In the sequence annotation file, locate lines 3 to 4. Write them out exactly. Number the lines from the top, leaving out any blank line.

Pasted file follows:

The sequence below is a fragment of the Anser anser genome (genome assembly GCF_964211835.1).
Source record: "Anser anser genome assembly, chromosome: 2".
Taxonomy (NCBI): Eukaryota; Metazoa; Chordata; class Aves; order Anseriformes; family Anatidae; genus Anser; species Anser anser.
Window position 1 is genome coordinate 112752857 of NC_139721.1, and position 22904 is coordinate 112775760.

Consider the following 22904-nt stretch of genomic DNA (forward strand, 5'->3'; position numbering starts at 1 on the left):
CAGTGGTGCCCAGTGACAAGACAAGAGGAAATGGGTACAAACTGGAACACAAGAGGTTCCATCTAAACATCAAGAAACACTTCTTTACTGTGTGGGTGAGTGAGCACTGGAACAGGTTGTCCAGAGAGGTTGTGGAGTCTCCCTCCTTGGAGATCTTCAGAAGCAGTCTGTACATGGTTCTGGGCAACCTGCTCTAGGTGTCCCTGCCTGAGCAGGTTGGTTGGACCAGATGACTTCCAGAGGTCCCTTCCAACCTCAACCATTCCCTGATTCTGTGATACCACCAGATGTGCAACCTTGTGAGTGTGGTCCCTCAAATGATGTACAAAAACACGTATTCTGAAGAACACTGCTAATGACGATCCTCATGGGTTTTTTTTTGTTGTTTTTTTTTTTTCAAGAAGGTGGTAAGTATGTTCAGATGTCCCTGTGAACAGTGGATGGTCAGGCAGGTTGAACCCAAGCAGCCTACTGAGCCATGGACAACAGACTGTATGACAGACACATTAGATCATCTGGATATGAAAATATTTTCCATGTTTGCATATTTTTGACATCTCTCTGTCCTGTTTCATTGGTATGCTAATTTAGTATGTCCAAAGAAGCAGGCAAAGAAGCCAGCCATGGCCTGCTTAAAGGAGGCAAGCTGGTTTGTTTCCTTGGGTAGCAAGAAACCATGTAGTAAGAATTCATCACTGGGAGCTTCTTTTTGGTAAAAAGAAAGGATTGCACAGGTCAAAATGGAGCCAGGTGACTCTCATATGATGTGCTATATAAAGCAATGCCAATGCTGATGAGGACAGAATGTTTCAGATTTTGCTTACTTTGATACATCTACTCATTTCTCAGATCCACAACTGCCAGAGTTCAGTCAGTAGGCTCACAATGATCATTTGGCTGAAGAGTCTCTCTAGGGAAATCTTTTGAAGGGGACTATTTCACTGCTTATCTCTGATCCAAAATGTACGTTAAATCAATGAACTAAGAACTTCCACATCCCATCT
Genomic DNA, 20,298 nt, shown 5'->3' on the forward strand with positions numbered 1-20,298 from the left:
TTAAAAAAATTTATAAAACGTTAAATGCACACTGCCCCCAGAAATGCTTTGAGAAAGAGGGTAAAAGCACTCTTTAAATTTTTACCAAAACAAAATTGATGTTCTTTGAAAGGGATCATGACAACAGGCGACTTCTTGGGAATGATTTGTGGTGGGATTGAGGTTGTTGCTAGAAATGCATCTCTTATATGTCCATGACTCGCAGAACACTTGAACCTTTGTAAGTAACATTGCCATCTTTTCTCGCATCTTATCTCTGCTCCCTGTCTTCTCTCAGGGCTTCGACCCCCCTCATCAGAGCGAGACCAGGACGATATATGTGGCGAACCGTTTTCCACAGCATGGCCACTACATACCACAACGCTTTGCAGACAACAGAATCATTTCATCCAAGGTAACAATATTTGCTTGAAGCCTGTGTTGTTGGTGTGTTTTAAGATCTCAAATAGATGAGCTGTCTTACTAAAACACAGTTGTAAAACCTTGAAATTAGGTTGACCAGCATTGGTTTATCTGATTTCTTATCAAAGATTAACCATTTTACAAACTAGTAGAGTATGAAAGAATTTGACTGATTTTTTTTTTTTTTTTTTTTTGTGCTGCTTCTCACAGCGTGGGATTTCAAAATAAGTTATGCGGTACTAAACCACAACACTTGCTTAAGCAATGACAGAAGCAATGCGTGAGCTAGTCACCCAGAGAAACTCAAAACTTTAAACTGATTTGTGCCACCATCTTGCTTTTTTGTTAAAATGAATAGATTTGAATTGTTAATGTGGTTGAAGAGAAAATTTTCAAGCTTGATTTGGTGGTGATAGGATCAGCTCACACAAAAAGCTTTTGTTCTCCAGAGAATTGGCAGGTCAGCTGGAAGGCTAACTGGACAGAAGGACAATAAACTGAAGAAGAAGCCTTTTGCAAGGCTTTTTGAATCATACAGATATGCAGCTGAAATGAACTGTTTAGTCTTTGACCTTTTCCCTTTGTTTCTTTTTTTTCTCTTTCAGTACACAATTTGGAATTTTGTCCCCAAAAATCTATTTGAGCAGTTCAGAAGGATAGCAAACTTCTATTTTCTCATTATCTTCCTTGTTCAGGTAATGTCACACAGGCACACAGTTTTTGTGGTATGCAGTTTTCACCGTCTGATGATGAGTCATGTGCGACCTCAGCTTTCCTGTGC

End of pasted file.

Taxonomy (NCBI): Eukaryota; Metazoa; Chordata; class Aves; order Anseriformes; family Anatidae; genus Anser; species Anser anser.
Window position 1 is genome coordinate 112752857 of NC_139721.1, and position 22904 is coordinate 112775760.